The active forward movement of cells is often associated with the rearward transport of particles over the surfaces of their lamellae. Unlike the rest of the lamella, we found that the leading edge (within 0.5 microns of the cell boundary) is specialized for rearward transport of membrane-bound particles, such as Con A-coated latex microspheres. Using a single-beam optical gradient trap (optical tweezers) to apply restraining forces to particles, we can capture, move and release particles at will. When first bound on the central lamellar surface, Con A-coated particles would diffuse randomly; when such bound particles were brought to the leading edge of the lamella with the optical tweezers, they were often transported rearward. As in our previous studies, particle transport occurred with a concurrent decrease in apparent diffusion coefficient, consistent with attachment to the cytoskeleton. For particles at the leading edge of the lamella, weak attachment to the cytoskeleton and transport occurred with a half-time of 3 s; equivalent particles elsewhere on the lamella showed no detectable attachment when monitored for several minutes. Particles held on the cell surface by the laser trap attached more strongly to the cytoskeleton with time. These particles could escape a trapping force of 0.7 × 10-6 dyne after 18 ± 14 (sd) s at the leading edge, and after 64 ± 34 (SD) s elsewhere on the lamella. Fluorescent succinylated Con A staining showed no corresponding concentration of general glycoproteins at the leading edge, but cytochalasin D-resistant filamentous actin was found at the leading edge. Our results have implications for cell motility: if the forces used for rearward particle transport were applied to a rigid substratum, cells would move forward. Such a mechanism would be most efficient if the leading edge of the cell contained preferential sites for attachment and transport.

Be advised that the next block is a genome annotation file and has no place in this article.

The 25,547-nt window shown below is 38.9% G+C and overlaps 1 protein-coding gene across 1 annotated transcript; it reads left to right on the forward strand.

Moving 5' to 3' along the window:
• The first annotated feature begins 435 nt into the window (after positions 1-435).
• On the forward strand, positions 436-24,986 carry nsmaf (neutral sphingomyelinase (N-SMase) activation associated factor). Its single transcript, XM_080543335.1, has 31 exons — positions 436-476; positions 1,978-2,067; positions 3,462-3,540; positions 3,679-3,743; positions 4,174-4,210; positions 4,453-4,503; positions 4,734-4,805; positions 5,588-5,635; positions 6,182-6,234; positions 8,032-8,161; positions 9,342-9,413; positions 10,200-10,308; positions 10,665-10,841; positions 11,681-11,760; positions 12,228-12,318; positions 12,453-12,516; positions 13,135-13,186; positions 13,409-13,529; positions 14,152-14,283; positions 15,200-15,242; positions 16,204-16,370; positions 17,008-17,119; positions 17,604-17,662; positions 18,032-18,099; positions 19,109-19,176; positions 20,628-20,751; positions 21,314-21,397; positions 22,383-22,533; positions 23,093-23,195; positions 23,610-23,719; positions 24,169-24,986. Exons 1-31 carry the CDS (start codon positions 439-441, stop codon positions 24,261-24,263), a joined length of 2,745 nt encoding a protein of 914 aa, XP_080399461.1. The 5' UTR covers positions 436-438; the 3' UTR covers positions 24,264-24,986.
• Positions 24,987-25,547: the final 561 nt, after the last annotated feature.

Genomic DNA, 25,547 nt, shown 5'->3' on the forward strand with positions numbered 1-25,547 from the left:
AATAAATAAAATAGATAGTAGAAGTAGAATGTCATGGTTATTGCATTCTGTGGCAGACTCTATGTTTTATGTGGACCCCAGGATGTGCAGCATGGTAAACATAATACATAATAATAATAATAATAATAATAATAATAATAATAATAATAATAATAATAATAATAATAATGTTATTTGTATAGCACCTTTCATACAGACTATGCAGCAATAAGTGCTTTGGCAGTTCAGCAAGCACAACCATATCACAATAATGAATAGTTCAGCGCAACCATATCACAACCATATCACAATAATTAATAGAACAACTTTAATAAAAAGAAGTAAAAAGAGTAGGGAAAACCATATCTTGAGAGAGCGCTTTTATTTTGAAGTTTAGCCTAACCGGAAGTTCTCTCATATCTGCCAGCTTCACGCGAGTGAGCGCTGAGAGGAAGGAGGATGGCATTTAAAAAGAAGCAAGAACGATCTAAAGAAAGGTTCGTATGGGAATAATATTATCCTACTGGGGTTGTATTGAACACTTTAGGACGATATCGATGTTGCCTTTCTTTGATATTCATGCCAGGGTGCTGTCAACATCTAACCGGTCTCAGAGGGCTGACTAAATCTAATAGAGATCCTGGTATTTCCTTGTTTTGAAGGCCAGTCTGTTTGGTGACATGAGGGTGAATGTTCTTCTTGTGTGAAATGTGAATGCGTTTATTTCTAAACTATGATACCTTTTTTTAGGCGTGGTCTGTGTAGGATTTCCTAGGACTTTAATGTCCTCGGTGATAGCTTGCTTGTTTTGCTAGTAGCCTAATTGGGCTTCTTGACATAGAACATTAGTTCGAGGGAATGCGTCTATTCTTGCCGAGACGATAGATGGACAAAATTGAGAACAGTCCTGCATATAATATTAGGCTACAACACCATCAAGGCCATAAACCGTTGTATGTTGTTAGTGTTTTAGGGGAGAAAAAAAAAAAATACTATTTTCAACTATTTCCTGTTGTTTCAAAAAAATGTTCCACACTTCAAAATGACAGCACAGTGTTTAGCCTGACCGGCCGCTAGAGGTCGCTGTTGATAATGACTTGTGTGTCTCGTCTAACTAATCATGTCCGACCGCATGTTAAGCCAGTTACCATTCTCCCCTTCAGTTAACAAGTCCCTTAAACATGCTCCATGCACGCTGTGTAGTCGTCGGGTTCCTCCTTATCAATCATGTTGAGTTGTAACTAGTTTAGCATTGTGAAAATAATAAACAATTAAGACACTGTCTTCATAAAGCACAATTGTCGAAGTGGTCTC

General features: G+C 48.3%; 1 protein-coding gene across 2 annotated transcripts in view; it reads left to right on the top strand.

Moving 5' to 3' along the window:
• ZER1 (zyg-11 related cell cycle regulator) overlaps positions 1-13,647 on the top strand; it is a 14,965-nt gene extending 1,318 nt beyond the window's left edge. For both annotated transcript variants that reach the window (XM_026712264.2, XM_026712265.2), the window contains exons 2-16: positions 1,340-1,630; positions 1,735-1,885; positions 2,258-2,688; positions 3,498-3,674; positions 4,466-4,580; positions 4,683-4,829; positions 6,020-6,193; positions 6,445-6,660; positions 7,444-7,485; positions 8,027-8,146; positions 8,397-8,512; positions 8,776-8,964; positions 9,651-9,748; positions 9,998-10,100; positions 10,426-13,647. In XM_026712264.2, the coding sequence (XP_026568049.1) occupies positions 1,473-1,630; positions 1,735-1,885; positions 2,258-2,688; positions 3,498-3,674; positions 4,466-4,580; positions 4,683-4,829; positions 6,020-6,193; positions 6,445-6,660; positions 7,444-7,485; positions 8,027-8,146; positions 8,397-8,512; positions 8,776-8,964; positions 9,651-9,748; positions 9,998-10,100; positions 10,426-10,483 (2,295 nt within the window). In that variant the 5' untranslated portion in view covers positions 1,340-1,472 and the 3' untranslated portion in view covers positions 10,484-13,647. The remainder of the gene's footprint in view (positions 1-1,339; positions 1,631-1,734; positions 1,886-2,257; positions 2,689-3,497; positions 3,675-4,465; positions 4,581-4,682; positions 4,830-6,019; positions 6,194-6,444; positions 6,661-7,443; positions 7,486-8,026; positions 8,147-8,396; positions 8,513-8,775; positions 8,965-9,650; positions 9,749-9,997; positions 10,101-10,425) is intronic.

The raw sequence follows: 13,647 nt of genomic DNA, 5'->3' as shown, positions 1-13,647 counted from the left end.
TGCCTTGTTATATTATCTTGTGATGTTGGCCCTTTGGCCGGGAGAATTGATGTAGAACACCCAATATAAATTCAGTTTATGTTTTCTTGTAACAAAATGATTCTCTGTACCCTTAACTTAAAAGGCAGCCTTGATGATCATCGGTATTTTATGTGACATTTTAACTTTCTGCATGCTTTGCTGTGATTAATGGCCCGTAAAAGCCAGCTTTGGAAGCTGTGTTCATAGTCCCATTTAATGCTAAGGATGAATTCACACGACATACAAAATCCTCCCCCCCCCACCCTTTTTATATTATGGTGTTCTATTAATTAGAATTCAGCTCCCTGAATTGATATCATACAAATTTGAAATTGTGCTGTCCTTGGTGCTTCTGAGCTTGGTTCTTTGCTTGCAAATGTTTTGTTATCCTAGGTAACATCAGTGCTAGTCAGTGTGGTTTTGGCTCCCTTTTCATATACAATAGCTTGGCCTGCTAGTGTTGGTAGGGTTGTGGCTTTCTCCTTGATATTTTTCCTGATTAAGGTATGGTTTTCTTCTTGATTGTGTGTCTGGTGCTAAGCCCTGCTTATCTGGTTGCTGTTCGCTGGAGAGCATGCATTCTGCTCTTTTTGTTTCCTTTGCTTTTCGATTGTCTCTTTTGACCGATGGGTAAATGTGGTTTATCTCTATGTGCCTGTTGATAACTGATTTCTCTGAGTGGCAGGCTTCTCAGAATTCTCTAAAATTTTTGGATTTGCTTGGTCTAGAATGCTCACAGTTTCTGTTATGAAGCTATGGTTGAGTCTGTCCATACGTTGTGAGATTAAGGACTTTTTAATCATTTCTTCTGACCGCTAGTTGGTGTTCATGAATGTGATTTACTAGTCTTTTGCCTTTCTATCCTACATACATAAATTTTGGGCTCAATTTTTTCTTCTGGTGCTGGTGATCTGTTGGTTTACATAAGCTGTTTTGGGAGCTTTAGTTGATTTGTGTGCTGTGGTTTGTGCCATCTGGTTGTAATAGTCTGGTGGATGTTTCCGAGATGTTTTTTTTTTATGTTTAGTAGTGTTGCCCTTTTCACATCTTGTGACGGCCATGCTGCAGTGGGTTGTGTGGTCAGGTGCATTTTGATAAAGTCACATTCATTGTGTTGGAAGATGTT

ASJC Scopus subject areas
- Cell Biology